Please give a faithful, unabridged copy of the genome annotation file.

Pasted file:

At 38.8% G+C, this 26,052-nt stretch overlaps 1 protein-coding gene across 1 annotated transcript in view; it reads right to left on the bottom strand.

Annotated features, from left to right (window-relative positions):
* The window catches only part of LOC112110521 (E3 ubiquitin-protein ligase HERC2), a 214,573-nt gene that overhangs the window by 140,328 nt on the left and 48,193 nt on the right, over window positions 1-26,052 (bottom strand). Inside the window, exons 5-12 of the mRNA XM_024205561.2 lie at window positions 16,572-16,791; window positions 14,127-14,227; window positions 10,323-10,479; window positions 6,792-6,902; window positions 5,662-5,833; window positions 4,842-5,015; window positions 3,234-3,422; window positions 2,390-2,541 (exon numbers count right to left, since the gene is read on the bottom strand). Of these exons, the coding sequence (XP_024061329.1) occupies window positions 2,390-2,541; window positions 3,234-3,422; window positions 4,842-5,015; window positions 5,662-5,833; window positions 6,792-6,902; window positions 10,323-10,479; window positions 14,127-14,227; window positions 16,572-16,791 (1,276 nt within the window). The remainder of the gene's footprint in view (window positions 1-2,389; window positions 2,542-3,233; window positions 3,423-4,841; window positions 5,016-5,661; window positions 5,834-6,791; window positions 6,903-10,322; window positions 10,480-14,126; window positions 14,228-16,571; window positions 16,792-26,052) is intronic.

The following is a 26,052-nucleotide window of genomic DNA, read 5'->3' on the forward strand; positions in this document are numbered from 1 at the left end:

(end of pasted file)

At 38.8% G+C, this 26,052-nt stretch overlaps 1 protein-coding gene across 1 annotated transcript in view; it reads right to left on the bottom strand.

Annotated features, from left to right (window-relative positions):
* The window catches only part of LOC112110521 (E3 ubiquitin-protein ligase HERC2), a 214,573-nt gene that overhangs the window by 140,328 nt on the left and 48,193 nt on the right, over window positions 1-26,052 (bottom strand). Inside the window, exons 5-12 of the mRNA XM_024205561.2 lie at window positions 16,572-16,791; window positions 14,127-14,227; window positions 10,323-10,479; window positions 6,792-6,902; window positions 5,662-5,833; window positions 4,842-5,015; window positions 3,234-3,422; window positions 2,390-2,541 (exon numbers count right to left, since the gene is read on the bottom strand). Of these exons, the coding sequence (XP_024061329.1) occupies window positions 2,390-2,541; window positions 3,234-3,422; window positions 4,842-5,015; window positions 5,662-5,833; window positions 6,792-6,902; window positions 10,323-10,479; window positions 14,127-14,227; window positions 16,572-16,791 (1,276 nt within the window). The remainder of the gene's footprint in view (window positions 1-2,389; window positions 2,542-3,233; window positions 3,423-4,841; window positions 5,016-5,661; window positions 5,834-6,791; window positions 6,903-10,322; window positions 10,480-14,126; window positions 14,228-16,571; window positions 16,792-26,052) is intronic.

The following is a 26,052-nucleotide window of genomic DNA, read 5'->3' on the forward strand; positions in this document are numbered from 1 at the left end: